The effects of pollen beetles on the foraging behaviour of honeybees
William D J Kirk; Mahtab Ali; Karen N Breadmore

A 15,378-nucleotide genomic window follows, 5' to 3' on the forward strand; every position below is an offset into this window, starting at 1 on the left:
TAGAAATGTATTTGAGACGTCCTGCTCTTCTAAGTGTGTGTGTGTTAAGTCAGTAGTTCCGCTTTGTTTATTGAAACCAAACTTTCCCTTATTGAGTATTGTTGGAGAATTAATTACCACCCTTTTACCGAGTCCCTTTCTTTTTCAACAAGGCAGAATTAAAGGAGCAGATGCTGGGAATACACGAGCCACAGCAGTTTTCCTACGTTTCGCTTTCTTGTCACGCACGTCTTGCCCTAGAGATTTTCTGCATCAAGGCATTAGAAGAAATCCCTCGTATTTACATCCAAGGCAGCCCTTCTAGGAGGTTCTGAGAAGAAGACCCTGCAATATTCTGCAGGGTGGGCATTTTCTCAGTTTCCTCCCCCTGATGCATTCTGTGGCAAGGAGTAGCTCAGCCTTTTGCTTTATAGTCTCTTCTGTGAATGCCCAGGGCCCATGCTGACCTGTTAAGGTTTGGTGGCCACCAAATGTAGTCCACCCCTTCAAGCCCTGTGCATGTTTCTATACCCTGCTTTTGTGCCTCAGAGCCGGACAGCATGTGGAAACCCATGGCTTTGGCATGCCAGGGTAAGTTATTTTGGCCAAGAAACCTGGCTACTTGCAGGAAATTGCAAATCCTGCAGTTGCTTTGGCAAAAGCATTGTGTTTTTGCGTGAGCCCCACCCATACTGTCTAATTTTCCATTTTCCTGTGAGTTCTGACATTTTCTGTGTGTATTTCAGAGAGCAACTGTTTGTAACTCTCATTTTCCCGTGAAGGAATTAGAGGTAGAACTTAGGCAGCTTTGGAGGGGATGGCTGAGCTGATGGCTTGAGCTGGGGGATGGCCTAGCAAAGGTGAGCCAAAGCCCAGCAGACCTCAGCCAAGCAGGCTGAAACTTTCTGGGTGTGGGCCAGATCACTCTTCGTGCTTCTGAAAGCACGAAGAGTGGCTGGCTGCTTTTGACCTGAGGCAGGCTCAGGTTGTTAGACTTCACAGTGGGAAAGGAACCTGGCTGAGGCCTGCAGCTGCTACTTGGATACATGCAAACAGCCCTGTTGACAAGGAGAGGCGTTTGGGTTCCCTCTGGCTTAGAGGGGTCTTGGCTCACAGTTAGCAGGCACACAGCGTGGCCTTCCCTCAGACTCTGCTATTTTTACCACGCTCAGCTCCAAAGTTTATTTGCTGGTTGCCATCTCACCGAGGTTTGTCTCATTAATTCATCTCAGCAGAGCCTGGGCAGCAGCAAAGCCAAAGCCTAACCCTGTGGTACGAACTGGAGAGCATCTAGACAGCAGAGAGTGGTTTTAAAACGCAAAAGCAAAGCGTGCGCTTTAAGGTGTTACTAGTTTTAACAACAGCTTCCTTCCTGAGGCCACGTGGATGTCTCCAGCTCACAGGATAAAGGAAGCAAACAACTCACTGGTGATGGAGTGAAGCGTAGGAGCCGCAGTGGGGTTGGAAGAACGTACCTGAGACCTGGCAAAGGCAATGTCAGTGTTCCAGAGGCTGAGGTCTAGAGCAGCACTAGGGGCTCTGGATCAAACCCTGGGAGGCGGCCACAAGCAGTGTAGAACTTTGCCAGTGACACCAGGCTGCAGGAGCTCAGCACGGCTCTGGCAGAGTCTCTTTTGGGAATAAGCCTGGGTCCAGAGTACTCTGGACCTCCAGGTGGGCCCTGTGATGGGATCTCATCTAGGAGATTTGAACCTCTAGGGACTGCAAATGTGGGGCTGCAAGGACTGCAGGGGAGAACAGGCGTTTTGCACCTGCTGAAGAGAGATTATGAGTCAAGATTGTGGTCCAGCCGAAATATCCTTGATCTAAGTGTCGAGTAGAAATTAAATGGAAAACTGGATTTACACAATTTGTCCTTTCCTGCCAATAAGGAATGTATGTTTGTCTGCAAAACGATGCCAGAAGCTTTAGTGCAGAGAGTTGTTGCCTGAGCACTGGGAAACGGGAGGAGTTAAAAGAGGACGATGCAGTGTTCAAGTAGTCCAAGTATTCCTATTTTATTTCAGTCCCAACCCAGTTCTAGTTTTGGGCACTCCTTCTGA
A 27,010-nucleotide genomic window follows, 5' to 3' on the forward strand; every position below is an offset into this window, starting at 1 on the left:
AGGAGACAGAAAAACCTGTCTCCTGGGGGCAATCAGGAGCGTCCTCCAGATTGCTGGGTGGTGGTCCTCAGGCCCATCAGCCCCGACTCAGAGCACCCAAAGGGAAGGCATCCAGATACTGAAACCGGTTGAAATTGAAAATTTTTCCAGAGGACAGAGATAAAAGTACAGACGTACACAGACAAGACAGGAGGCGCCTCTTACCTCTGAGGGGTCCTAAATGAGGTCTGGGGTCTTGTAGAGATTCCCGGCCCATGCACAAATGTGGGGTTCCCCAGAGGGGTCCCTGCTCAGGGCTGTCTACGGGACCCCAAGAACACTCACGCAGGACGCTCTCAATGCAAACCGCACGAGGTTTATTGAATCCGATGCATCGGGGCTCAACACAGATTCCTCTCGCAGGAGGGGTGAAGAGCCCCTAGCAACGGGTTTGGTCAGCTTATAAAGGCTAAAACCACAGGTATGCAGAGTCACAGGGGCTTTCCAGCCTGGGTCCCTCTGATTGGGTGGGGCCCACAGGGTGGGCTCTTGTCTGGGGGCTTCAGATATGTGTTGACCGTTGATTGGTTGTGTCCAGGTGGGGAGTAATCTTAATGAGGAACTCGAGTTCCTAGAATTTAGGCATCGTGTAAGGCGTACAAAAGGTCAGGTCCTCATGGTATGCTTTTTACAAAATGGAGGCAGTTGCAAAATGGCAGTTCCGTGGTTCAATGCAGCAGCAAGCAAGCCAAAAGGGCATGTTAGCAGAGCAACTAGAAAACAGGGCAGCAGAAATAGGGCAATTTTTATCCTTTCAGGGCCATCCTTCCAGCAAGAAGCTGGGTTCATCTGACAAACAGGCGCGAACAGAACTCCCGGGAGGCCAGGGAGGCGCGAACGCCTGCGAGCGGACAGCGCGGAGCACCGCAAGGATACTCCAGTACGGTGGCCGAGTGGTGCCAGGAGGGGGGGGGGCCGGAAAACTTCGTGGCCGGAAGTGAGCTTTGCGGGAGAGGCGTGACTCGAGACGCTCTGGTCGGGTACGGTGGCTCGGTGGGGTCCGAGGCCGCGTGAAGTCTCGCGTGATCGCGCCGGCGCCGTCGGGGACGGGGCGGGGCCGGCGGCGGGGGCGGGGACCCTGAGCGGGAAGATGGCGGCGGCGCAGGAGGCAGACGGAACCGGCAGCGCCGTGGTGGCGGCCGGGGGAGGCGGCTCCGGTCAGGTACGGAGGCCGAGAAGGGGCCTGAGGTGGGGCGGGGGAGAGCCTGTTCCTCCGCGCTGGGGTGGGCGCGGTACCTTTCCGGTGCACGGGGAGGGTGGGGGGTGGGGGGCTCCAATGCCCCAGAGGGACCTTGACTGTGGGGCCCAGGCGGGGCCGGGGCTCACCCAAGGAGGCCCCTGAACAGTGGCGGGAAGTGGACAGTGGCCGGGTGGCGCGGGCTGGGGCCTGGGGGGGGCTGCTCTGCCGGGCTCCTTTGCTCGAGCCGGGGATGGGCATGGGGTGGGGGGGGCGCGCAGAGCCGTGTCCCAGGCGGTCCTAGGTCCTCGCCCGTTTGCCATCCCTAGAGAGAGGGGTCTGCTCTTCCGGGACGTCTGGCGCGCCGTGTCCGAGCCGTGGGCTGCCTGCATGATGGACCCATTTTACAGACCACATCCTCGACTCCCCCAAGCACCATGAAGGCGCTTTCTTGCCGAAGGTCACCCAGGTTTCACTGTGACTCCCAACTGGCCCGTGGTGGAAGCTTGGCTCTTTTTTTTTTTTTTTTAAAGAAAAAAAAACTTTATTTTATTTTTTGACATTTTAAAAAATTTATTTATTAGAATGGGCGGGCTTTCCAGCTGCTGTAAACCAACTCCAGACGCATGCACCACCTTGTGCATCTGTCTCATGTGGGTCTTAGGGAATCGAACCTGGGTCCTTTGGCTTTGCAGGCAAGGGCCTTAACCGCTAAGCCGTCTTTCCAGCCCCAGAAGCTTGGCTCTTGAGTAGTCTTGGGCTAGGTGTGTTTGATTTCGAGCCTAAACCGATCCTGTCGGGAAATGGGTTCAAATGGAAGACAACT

Adults and larvae of the pollen beetle Meligethes aeneus (Nitidulidae) are abundant in flowers of oilseed rape (Brassica napus) in the UK. Their effects on the foraging behaviour of honey bees (Apis mel/ifera) were investigated in the field. Bees foraged predominantly from fully open flowers, but landed on fully open flowers containing adult beetles less often than would be expected from the proportion of flowers with beetles in them. Of 107 flowers visited by bees, 99 had no adult beetles, whereas of 100 flowers selected at random, 81 had no beetles; the difference was significant. Simulated adult beetles (black spots on the petals) deterred nectar-foraging bees from landing. Bees given a choice between flowers with four black or four clear spots and one black or one clear spot were 2.5 times and 2.4 times, respectively, more likely to visit flowers with clear spots. Flowers with real adult beetles had as much nectar as those without, so there was no evidence that the avoidance of simulated beetles was the result of a learned association between adult beetle presence and reduced nectar content. Flowers containing beetle larvae had less nectar than those with no larvae, probably as a result of feeding damage to the nectaries.